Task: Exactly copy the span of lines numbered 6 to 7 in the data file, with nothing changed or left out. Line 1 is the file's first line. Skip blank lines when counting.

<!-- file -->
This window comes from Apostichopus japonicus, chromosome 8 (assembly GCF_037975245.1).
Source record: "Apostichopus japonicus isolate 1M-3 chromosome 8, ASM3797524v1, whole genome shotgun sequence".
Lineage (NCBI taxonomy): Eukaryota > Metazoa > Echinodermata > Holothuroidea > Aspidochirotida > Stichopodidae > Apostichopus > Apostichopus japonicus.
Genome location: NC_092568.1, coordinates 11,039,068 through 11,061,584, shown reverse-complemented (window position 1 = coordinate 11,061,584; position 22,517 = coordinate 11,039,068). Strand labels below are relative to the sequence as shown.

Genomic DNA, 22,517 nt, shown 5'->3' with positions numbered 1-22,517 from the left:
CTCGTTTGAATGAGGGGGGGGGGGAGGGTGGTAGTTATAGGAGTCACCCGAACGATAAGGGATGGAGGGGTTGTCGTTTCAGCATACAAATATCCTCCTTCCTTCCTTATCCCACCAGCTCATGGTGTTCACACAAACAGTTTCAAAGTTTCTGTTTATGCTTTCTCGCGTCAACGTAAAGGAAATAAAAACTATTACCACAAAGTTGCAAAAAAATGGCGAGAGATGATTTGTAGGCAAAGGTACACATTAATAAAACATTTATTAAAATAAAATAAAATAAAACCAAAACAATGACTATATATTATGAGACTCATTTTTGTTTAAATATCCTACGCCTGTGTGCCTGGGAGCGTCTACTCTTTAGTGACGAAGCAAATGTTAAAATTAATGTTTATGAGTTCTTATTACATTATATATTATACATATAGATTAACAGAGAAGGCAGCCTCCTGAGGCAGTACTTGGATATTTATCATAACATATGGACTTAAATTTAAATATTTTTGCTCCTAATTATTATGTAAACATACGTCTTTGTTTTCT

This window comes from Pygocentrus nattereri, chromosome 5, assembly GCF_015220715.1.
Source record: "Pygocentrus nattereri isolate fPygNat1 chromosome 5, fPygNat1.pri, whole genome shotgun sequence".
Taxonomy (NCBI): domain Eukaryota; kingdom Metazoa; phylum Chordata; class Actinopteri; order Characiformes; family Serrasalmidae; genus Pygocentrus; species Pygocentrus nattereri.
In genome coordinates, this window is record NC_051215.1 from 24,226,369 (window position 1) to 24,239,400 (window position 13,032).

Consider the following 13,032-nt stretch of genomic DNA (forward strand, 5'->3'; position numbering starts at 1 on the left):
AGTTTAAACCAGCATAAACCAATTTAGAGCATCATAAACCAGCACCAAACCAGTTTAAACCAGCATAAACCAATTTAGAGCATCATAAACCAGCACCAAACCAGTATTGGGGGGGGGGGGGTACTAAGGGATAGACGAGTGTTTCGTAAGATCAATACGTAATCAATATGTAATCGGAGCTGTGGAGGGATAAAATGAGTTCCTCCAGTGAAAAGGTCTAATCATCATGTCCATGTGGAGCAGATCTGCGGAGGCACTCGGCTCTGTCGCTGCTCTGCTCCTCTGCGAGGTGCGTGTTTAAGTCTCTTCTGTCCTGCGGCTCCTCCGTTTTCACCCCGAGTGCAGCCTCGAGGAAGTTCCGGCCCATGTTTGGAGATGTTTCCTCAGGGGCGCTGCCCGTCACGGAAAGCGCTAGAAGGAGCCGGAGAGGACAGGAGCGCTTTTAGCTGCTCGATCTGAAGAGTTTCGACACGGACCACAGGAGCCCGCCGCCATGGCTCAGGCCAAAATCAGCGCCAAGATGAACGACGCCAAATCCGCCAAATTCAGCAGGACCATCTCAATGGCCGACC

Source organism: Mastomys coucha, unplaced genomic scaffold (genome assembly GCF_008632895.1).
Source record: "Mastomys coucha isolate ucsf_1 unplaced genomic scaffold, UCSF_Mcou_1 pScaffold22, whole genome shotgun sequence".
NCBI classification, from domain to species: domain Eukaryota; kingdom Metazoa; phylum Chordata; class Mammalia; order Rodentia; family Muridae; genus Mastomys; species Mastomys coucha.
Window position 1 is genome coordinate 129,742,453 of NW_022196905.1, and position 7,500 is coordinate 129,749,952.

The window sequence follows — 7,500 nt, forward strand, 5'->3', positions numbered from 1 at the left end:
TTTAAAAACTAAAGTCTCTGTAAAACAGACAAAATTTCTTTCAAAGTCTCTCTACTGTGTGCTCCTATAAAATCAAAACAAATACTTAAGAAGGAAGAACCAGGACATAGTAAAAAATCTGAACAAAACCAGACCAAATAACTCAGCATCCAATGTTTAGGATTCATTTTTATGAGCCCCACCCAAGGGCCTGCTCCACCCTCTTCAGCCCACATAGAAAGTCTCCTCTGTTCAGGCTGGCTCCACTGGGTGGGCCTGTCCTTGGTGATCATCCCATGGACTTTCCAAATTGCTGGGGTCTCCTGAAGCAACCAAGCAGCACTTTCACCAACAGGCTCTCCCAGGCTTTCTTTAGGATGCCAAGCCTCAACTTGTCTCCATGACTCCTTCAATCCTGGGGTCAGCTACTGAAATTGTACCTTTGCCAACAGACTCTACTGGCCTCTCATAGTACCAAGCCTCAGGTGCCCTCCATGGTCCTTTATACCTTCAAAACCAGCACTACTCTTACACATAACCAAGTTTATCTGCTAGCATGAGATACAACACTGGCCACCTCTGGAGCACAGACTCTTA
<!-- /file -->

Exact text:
CTCGTTTGAATGAGGGGGGGGGGGAGGGTGGTAGTTATAGGAGTCACCCGAACGATAAGGGATGGAGGGGTTGTCGTTTCAGCATACAAATATCCTCCTTCCTTCCTTATCCCACCAGCTCATGGTGTTCACACAAACAGTTTCAAAGTTTCTGTTTATGCTTTCTCGCGTCAACGTAAAGGAAATAAAAACTATTACCACAAAGTTGCAAAAAAATGGCGAGAGATGATTTGTAGGCAAAGGTACACATTAATAAAACATTTATTAAAATAAAATAAAATAAAACCAAAACAATGACTATATATTATGAGACTCATTTTTGTTTAAATATCCTACGCCTGTGTGCCTGGGAGCGTCTACTCTTTAGTGACGAAGCAAATGTTAAAATTAATGTTTATGAGTTCTTATTACATTATATATTATACATATAGATTAACAGAGAAGGCAGCCTCCTGAGGCAGTACTTGGATATTTATCATAACATATGGACTTAAATTTAAATATTTTTGCTCCTAATTATTATGTAAACATACGTCTTTGTTTTCT

This window comes from Pygocentrus nattereri, chromosome 5, assembly GCF_015220715.1.